How persistence pays for a Baghdad baker

With improved security in the Iraqi capital, customers are buying more tarts and cakes.

By , Correspondent of The Christian Science Monitor

Over the summer, rarely a day passed without a car bomb going off near the neighborhood where Hussein Faleh has persevered through the worst days in Baghdad. Since 2004, he's kept The Vanilla Pastry Shop open – and filled with some of the best raspberry-kiwi tarts and hazelnut-chocolate cakes in Iraq.

Although Jadriyah has always been safer than most areas in the city (it sits across the river from the fortified Green Zone and is home to both Iraqi and US officials), Mr. Faleh says that in recent weeks he has seen the fruits of improved security throughout Baghdad.

His story is one of dogged persistence in the face of adversity, and it's now paying off. More of his customers – the ones who haven't joined the millions who've fled to neighboring Jordan or Syria – are venturing back for his famous pastries and slices of cake that sell for up to 1,750 dinars ($1.50), about three times the price charged by a typical bakery in the capital.

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This month, according to Iraq's Interior Ministry, Iraq is set to post the lowest death toll in 18 months. The ministry said Monday that violence throughout the country has dropped 70 percent since June, when the US completed its surge of troops. So far this month, according to state numbers, 285 Iraqis have been killed. In January, that number topped 1,992.

That's not to say that the violence has ended. On Monday, a suicide bomber on a bicycle blew up in a crowd of police recruits, killing at least 27, in Baquba, 35 miles northeast of Baghdad. But the drop in overall attacks has given Faleh some hope.

"Maybe the improving security situation will allow us one day to have some tables on the sidewalk and serve coffee and drinks with our pastries and cakes," he says.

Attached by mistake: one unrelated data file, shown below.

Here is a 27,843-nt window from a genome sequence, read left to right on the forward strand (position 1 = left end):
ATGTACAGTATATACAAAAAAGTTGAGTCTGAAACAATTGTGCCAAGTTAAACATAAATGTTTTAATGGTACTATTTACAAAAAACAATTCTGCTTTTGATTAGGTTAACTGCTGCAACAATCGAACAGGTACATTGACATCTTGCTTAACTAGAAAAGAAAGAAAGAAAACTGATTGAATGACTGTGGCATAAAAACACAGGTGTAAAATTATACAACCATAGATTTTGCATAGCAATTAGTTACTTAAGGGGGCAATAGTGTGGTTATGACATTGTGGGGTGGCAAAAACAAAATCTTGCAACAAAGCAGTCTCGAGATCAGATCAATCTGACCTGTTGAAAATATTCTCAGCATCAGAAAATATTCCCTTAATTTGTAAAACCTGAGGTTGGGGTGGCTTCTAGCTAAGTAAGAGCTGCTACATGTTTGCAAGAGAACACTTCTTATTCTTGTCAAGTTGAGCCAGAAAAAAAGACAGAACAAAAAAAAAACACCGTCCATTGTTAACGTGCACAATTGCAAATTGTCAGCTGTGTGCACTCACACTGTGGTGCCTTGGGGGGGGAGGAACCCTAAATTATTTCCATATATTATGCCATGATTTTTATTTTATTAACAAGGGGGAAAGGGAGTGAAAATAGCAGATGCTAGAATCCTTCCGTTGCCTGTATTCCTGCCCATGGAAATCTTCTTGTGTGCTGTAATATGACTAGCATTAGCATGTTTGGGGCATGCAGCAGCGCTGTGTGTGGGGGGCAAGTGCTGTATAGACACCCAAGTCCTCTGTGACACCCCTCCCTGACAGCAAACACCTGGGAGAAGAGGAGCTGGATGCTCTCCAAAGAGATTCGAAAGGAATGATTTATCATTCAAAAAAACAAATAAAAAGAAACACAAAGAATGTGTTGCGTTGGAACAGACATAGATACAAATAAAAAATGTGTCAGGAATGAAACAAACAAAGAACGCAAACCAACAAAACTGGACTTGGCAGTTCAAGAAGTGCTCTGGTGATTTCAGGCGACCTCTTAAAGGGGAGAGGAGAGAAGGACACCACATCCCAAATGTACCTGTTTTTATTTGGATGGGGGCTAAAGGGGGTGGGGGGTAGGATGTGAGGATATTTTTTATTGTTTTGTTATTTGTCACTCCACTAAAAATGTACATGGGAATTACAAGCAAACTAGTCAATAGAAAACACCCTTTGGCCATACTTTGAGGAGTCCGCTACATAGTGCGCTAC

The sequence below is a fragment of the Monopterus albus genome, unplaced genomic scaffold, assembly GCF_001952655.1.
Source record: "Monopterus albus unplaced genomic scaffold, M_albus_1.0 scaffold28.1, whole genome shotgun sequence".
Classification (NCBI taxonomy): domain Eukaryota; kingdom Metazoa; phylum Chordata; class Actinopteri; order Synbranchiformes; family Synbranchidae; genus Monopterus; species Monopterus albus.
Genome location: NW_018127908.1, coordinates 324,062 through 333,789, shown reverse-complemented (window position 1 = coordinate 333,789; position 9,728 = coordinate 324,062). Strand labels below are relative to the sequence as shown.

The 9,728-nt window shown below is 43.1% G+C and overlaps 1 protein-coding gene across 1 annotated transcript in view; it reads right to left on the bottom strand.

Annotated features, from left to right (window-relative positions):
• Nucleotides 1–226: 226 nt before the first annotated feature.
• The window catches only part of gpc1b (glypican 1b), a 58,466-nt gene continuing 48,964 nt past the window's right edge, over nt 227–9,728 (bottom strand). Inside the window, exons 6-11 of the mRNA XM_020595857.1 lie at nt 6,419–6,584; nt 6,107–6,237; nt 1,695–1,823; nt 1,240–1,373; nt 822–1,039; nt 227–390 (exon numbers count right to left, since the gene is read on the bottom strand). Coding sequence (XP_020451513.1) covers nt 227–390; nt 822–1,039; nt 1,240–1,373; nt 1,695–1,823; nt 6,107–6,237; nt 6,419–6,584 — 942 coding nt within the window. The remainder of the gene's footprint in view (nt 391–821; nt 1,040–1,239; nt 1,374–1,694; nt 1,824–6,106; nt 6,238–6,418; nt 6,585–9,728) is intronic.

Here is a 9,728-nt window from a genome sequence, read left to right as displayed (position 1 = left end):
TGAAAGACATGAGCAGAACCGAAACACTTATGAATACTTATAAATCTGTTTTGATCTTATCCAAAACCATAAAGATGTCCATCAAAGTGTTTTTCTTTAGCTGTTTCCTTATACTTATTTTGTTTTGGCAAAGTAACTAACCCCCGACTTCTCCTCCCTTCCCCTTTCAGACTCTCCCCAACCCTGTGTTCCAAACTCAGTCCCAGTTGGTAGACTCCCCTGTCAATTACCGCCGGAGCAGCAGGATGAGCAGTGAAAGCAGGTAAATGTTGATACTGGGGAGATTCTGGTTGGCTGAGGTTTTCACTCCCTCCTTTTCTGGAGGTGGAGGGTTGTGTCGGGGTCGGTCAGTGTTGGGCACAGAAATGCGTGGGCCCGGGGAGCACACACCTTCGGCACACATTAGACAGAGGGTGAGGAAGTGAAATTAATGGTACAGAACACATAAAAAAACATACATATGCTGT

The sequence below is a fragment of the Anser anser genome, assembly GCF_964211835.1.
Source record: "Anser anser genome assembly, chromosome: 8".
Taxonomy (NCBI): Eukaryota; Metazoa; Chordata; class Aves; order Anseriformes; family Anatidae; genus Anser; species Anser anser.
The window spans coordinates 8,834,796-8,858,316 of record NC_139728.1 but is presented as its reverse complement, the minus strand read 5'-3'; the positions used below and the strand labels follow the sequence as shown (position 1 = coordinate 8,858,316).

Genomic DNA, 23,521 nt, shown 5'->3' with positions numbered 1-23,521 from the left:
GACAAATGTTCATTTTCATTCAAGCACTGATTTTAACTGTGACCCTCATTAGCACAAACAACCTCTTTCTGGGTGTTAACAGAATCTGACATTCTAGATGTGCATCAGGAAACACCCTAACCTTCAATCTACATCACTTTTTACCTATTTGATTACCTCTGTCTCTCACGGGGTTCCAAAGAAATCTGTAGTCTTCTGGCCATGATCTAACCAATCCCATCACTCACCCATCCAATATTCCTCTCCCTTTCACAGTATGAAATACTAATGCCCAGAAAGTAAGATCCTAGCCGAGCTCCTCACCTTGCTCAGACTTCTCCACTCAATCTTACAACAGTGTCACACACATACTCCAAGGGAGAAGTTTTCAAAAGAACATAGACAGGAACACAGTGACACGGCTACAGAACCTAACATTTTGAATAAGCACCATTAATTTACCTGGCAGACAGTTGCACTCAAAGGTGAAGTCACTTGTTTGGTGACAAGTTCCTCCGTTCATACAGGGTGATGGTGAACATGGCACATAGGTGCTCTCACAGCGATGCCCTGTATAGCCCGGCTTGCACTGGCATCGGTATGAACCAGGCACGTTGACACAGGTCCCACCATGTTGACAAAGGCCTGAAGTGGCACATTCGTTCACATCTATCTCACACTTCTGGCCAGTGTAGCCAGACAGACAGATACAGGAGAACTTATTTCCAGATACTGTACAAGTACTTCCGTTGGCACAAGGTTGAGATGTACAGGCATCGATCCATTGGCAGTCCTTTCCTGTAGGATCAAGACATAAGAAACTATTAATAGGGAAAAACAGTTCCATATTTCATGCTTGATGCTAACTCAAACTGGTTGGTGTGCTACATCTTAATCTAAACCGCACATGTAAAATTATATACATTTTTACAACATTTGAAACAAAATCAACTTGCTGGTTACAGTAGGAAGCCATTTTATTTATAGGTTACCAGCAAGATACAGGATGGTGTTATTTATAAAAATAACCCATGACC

For customer Ghadaa Abd al-Lateif, the changes in Jadriyah are striking.

"It doesn't even feel like this is Iraq because people are outside in the streets shopping. There are crowds and relative security," says Ms. Lateif, who went into the bakery for the first time Monday to buy a cake for her son, Hamza, who was paralyzed 18 months ago after being shot while leaving his university campus.

It hasn't always been Faleh's ambition to be a baker. Three years ago, his friend, Hussein al-Shabibi, decided to open a business.

At the time, Faleh says he was disillusioned and discouraged. He couldn't find a job as a teacher with his education degree. "Being a teacher is not the big deal it used to be due to the situation in our country," he says.

So he decided to turn his hobby of making cakes and sweets for his family and neighbors into his career.

The idea was that the discerning middle-class and upper-middle-class families of Jadriyah and nearby Karrada would clamor for quality cakes and pastries. "My talents exploded, and business was good," he says.

At first, the shop was doing a brisk business catering parties, weddings, and other occasions.

But a worsening insurgency in 2005 spiraled into a vicious sectarian war and campaign of sectarian cleansing in 2006, which redrew neighborhood boundaries and forced many to flee to the Kurdish-controlled north or to Amman, Jordan, or Damascus, Syria. Many of the gated villas near the shop have either been abandoned by their owners or are being guarded by caretakers.